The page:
Thursday, November 19, 2009

Marie Mutsuki Mockett Guest Post: Advice for Writers

Last month, at Wordstock, Portland’s marvelous gathering for writers and readers, I taught a class on “The True Business of Writing.” I took about 30 class participants through the thorny parts of my career, trying to show them how—creativity aside—I got to the point now where I have a book. I told them that there were plenty of other places where they could go to discuss craft, and the art of writing. I wanted to talk practicalities, the things that no one really wants to discuss.

I showed them my original query letter.

I had asked my agent for query letters she'd rejected from her slush pile and shared these with my class, asking them to try to point out the predictable errors the rejected had made. (In this I guess I drew upon my experience as an SAT tutor, when I would teach kids to look for "predictable errors." It's not a bad skill to have.)

I let them read my own rejection letters from editors, then asked them what they would do if they were in my shoes.

I showed them my submission stats for a short story that ultimately did pretty well (it generated two readings, one of which had an audience of something like 150 people, and a Pushcart nomination). The stats weren’t pretty: I’d been rejected 29 times before someone took the story. Six of those rejections came from editors who said they wanted the story but didn’t have enough room in their journals, which at the time, rather felt like the people I knew in high school who told me they would love to have taken me to the party with them, except there hadn't been enough room in the car . . .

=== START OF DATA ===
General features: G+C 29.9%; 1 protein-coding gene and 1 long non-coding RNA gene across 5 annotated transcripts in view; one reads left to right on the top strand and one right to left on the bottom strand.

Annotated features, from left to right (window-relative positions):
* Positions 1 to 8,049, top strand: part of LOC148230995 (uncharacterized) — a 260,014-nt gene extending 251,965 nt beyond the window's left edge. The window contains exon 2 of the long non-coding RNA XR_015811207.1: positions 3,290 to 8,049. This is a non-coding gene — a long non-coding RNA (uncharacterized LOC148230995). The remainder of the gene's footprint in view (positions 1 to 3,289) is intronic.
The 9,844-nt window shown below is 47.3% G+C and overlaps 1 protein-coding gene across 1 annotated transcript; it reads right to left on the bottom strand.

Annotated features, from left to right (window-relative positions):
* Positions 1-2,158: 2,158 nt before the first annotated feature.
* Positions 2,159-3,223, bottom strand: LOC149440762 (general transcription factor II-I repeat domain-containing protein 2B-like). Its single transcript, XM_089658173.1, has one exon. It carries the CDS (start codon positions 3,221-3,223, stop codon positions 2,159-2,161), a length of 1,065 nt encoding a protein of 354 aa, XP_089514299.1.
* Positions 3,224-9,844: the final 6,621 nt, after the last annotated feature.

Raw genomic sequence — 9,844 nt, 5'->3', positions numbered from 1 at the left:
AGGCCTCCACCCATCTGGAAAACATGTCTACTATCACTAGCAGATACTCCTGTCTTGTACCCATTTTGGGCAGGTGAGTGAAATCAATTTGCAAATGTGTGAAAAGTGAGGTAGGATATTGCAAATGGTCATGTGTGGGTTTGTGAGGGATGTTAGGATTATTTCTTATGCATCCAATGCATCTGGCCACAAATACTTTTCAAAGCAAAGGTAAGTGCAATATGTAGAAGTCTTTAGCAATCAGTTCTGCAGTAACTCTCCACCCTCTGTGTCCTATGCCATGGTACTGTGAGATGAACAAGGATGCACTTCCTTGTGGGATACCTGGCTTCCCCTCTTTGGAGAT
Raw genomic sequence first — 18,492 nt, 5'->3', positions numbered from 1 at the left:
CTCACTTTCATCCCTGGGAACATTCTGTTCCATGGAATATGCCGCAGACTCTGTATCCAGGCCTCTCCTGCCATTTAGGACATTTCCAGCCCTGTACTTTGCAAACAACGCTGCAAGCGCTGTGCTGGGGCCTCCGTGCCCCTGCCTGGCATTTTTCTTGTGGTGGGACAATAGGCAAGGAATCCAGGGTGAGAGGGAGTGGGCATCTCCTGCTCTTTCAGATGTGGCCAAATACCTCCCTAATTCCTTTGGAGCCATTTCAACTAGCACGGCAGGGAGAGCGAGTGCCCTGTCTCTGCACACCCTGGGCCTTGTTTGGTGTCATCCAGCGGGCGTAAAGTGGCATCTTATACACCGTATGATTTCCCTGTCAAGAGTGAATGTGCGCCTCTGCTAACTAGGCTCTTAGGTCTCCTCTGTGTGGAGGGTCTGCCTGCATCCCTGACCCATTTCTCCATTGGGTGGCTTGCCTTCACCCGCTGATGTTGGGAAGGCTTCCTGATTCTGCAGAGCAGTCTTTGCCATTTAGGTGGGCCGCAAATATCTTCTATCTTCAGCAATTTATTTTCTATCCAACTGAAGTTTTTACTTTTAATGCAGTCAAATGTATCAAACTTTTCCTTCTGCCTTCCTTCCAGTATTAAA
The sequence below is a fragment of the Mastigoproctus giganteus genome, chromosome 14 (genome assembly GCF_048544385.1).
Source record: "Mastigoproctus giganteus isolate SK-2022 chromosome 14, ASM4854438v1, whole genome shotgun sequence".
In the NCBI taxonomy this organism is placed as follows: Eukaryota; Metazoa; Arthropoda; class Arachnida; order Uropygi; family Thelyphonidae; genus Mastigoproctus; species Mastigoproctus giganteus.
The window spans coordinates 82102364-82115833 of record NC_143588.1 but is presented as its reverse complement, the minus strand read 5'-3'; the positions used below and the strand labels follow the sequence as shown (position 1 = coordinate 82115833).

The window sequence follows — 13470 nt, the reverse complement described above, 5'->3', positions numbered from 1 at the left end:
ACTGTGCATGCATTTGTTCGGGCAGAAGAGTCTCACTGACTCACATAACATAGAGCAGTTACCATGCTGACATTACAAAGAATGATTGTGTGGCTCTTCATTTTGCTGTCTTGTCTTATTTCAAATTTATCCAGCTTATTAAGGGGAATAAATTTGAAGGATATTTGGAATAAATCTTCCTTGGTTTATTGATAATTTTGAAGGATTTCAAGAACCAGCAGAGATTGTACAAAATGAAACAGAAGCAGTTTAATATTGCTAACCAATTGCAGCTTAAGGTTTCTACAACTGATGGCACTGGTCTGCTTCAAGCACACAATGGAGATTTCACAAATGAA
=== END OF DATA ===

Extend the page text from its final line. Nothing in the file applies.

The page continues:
In other words, I tried to share with these writers all the things that I had learned, and wished I’d known before embarking on a real career.

Some problems you can’t foresee. And sometimes it isn’t helpful to arm yourself with a lot of information; it can make a writer neurotic and skittish, unable to write because he’s so worried about what might go wrong. I sympathize. I’m sensitive. But still, if you want to write, then you will and you will find a way out of the problems that you face. It's important to be prepared and to be proactive.

So here is some advice and here are some thoughts I wish I’d known when I had started writing.

1. No, you do not need an MFA.

I don’t have one. I wondered if I needed one for a long time. What you need-in addition to good writing skills-are: 1) persistence, 2) a vision and 3) really great teammates. You will need to be persistent when, as I said above, you are rejected because a journal doesn’t have “enough room” for you. You will need vision when an editor wants you to change your work to fit what “he” sees as important in your writing. That will also make it easier for you when you do meet the editor of your dreams—as I did—who seriously gets you and wants you to be a better you. You will need teammates who tell you when your writing needs work—and who are right. Some of these things you can find in school, and some you can’t. I will always wonder if I might have gotten my act together sooner had I gone into an MFA program. But I know now that it’s not necessary.